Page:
Advertisement

Philosophia

, Volume 47, Issue 4, pp 1141–1163 | Cite as

On Why There is a Problem of Supererogation

  • Nora Grigore
Article

Abstract

How can it be that some acts of very high moral value are not morally required? This is the problem of supererogation. I do not argue in favor of a particular answer. Instead, I analyze two opposing moral intuitions the problem involves. First, that one should always do one’s best. Second, that sometimes we are morally allowed not to do our best. To think that one always has to do one’s best is less plausible, as it makes every morally best act obligatory. I argue that, despite its implausibility, this is the main ingredient in a traditional outlook I call ‘morality of law,’ which conceives of morality as impartial, impersonal, rule-based and obligation-based. My main point is that supererogation will always be seen as problematic if the background theory is a morality of law. This is because supererogation encapsulates a view of morality-outside-obligation, whereas morality of law centers upon obligation as its main instrument of curbing a supposedly natural human selfishness.

Keywords

Supererogation Morality Obligation Law Virtue 

References

  1. Dancy, J. (1993). Moral Reasons. Oxford: Blackwell.Google Scholar
  2. Dancy, J. (2004). Enticing Reasons. In R. Jay Wallace et al. (Eds.), Reason and Value: Themes from the Moral Philosophy of Joseph Raz (pp. 92–118). Oxford: Oxford University Press.Google Scholar
  3. Dreier, J. (2004). Why Ethical Satisficing Makes Sense and Rational Satisficing Doesn't. In M. Byron (Ed.), Satisficing and Maximizing. Cambridge: Cambridge University Press.Google Scholar
  4. Heyd, D. (1982). Supererogation: Its Status in Ethical Theory. Cambridge: Cambridge University Press.Google Scholar
  5. Heyd, D. (2015). Can Virtue Ethics Account for Supererogation? Royal Institute of Philosophy Supplement, 77, 25–47.CrossRefGoogle Scholar
  6. Horgan, T., & Timmons, M. (2010). Untying a Knot From the Inside Out: Reflections on the ‘Paradox’ of Supererogation. Social Philosophy and Policy, 27, 29–63.CrossRefGoogle Scholar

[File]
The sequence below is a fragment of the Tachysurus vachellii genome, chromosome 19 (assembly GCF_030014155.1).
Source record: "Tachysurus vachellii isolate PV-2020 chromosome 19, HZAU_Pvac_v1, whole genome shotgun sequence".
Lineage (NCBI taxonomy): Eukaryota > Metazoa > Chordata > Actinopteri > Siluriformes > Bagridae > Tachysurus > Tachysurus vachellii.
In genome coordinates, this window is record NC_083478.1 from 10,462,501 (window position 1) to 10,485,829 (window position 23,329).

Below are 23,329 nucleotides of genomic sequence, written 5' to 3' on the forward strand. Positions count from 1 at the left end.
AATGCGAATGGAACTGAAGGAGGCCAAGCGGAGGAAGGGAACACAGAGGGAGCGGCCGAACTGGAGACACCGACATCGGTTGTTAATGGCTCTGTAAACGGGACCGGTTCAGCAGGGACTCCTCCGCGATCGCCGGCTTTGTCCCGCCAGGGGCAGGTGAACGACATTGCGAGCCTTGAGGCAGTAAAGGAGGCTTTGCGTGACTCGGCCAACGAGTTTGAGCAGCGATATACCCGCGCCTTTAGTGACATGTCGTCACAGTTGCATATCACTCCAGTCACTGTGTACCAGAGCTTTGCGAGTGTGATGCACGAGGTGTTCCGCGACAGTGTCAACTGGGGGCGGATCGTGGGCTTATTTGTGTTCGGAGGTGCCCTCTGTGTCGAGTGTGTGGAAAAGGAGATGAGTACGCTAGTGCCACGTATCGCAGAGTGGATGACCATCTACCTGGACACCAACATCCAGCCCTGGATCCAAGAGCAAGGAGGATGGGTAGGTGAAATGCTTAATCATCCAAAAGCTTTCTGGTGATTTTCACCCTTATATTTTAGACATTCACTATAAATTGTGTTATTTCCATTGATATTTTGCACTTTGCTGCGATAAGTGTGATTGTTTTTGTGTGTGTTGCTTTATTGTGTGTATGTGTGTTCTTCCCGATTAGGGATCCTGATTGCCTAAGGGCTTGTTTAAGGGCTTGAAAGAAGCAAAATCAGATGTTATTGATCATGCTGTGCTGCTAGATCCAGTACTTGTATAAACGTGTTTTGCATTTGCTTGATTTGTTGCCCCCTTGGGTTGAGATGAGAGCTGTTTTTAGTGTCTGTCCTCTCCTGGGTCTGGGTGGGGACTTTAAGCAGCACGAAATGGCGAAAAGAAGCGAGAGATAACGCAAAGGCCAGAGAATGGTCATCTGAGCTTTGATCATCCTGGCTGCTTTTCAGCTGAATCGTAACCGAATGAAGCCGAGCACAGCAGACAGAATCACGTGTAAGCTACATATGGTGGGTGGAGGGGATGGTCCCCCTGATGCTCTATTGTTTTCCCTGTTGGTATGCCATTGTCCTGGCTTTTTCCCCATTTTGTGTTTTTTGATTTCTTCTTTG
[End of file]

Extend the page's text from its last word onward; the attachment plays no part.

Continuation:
7. Hurka, T., & Schubert, E. (2012). Permissions to Do Less Than the Best: A Moving Band. Oxford Studies in Normative Ethics, 2, 1–27.Google Scholar
  8. Korsgaard, C. (1996). The Sources of Normativity. Cambridge: Cambridge University Press.CrossRefGoogle Scholar
  9. Little, M. O. (2013). In Defence of Non-Deontic Reasons. In D. Bakhurst, B. Hooker, & M. O. Little (Eds.), Thinking About Reasons: Themes from the Philosophy of Jonathan Dancy (pp. 113–136). Oxford: Oxford University Press.Google Scholar
  10. MacIntyre, A. (1981). After Virtue. Notre Dame: University of Notre Dame Press.Google Scholar
  11. Mill, J. S. (1861/2001). Utilitarianism. Hackett.Google Scholar
  12. Nagel, T. (1986). The view from nowhere. Oxford: Oxford University Press.Google Scholar
  13. New, C. (1974). Saints, Heroes and Utilitarians. Philosophy, 49, 179–189.CrossRefGoogle Scholar
  14. Pybus, M. E. (1982). Saints and Heroes. Philosophy, 220, 193–199.CrossRefGoogle Scholar
  15. Railton, P. (1984). Alienation, Consequentialism, and the Demands of Morality. Philosophy and Public Affairs, 13, 134–171.Google Scholar
  16. Railton, P. (2011). Two Cheers for Virtue: Or, Might Virtue Be Habit-Forming? Oxford Studies in Normative Ethics, 1, 295–330.CrossRefGoogle Scholar
  17. Raz, J. (1975). Permissions and Supererogation. American Philosophical Quarterly, 12, 161–168.Google Scholar
  18. Rawls, J. (1971). A theory of justice. New York.: Harvard University Press.Google Scholar
  19. Scheffler, S. (1994). The rejection of consequentialism: a philosophical investigation of the considerations underlying rival moral conceptions. Oxford: Clarendon Press.Google Scholar
  20. Slote, M. A. (1984). Satisficing Consequentialism – I. Proceedings of the Aristotelian Society, 58, 139–163.CrossRefGoogle Scholar
  21. Stangl, R. (2016). Neo-Aristotelian Supererogation. Ethics, 126, 339–365.CrossRefGoogle Scholar
  22. Urmson, J. O. (1958). Saints and Heroes. In A. I. Melden (Ed.), Essays in Moral Philosophy. Seattle: University of Washington Press.Google Scholar
  23. Williams, B. (1976). Persons, character and morality. In: Moral Luck. Cambridge: Cambridge University Press.Google Scholar
  24. Wolf, S. (1982). Moral Saints. Journal of Philosophy, 79, 419–439.CrossRefGoogle Scholar

Copyright information

© Springer Nature B.V. 2018

Authors and Affiliations

  1. 1.BucharestRomania

Personalised recommendations